http://wowjoke.com/gif/white/1332.gif How critical is this? If you have a blank that is rough cut with a chain saw and trimmed up with a band saw or your table saw...you of course are unable to find exact center points. What do you do in this case? I would assume chuck it up ,run low speed and with a roughing gouge turn it down to a cylinder.
Ain't no such thing, Dick.
It's the old machinist's lament: "Nothings round."
You'll have to knaw it round with your chisels. Start at low speed. For me that's 500 RPM, slow as mine goes.
Gently begin cutting away the high spots. It takes time, and it's kind of a controled catch and release. Pretty soon the spinning blank will get the high spots gnawed off and take a rounded shape.
As you continue to turn it the cutting will get smoother and smoother and you'll find a "sweet spot" where the tool is drawing a curl of wood shooting away from the edge of the chisel.
I watch the wood coming over the top of the blank and gently try and make it uniform.
Once you have it fairly round, try a scraper tool. That's the chisel that's flat on both sides with a rounded beveled cutting edge.
I advance the speed when I feel the blank is getting round. the step up makes the tools cut more uniform, and things get smoother still.
I usually jump from 500 to 1250 RPM, but I've been turning >6 " blanks at the start (making +/- 4" turnings)
I started small and am working up to bigger (and Better) things.
Your gonna get some catches, your gonna wreck some stock, and you may loose a few and have to chase them around your shop. :o
But your started.... you'll do fine! Just take your time.
And don't go in the house till you shake off the cuttings that will be head to foot.
That's why I want to put a urinal in my shop someday. At night I can pith in the backyard. But broad daylight is a different matter. ;)
In regards to centering, what Sonny said. Center it as best you can, start slow, turn it to the round and square the ends. It helps to have some extra weight on your lathe stand. I have about 400 lbs of sand bags on mine. If your stand is too light and your blank too far off balance your lathe will start to dance across the floor.
If you are turning a blank where the grain is NOT parallel to the lathe bed, such as a bowl blank, use a round nose scraper to get the blank to the round. If you use a roughing gouge you can get some really nasty catches and possibly split the wood. If your scraper is sharp and has a nice smooth burr you'll get some really nice shavings and leave a pretty good finish.
Once you've trued up the blank you can turn up the speed to whatever is comfortable for you relative to the size of the blank.
http://wowjoke.com/gif/white/1332.gif Steve I tried that round nose scraper on the vase and it wouln't cut sh!t.It may be technique but it looked and felt like it's name implied "scraper".I'll have to read something to get the directions on that motorscooter cause it sure wasn't friendly to me.I thought at the time something must be wrong here, they wouldn't sell a POS like this,its got to be me but I'll get there.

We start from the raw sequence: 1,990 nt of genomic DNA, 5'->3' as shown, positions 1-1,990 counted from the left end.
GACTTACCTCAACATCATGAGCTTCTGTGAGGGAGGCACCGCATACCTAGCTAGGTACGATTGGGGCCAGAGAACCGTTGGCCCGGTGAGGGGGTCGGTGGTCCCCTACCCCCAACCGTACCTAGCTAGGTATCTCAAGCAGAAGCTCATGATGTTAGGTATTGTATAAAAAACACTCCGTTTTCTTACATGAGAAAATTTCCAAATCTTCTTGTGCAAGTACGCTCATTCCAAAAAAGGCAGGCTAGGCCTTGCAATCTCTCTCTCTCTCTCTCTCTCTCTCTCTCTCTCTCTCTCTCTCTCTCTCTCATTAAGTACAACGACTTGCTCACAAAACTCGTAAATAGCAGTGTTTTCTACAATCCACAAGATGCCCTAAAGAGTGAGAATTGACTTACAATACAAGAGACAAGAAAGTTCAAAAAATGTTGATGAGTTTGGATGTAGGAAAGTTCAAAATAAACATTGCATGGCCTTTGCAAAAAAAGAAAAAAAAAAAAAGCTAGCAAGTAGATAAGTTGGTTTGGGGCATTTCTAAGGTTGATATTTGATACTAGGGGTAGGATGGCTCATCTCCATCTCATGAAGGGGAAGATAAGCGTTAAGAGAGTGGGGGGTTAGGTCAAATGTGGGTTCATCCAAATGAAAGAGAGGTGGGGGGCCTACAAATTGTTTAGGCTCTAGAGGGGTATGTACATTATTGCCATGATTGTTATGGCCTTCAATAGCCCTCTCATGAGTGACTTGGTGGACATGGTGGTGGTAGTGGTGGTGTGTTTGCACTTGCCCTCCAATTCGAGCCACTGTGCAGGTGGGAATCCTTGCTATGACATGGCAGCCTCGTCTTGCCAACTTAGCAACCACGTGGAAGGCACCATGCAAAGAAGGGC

The round nose scraper is used in bowl turning. I works very well on end grain and the inside bottom radius of a bowl. There are varying agruments about using it with the bevel up or down. My father has turned 100's of bowls and dishes and uses his long side down. I prefer to use mine long point up.
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I do it a little differently, I use the bowl gouge for roughing. It seems faster and I have less cleanup of torn grain to fix when it is round. But everyone does it their own way and there is no "correct" way.
I think the problem you are having is most likely due to the scraper not being sharp. Try to get a nice smooth edge with a nice smooth flowing curved end and it should work surprisingly well. My scraper is ground at 79 degrees, a steeper ended tool will be more aggressive, a more sloped angle more controllable. You will eventually find you comfort zone angle. But as you get more practice, it may change to a more steep angle, since you will have more control of the less controllable tool. (if that makes any sense)
As others mentioned, you probably just need to give your scraper a good sharpening. I usually begin sharpening a scraper by grinding the bevel. I grind the tool "upside down" so that the handle points up rather than the normal way of grinding a bevel with the handle pointing down. Either way works fine but because I grind the sides on my round nose scraper I find this method gives me slightly more control. After grinding, I remove the burr by honing the topside of the tool with a wetstone. This is important because the burr left by grinding is not that great. I also lightly hone the bevel. After honing there is no longer any burr. If I need to take really light cuts on a workpiece that is jam-chucked, I will stop here and use the tool. Otherwise, I will put a nice smooth burr on the edge with a Vertias Scraper Burnisher. At this point the tool will act more like a cutting tool than a scraper. You should be able to get nice curly shavings. Remember that when you are using the scraper to keep the handle pointing slightly upwards. As you start to lose the burr, touch up the tool by rehoning and reburnishing.
Note: the first two pictures, top to bottom, show the sample woods I bought to match: mahogany, walnut, oak, the bottom is the side of the table. The remaining 3 pictures are of the wood in question...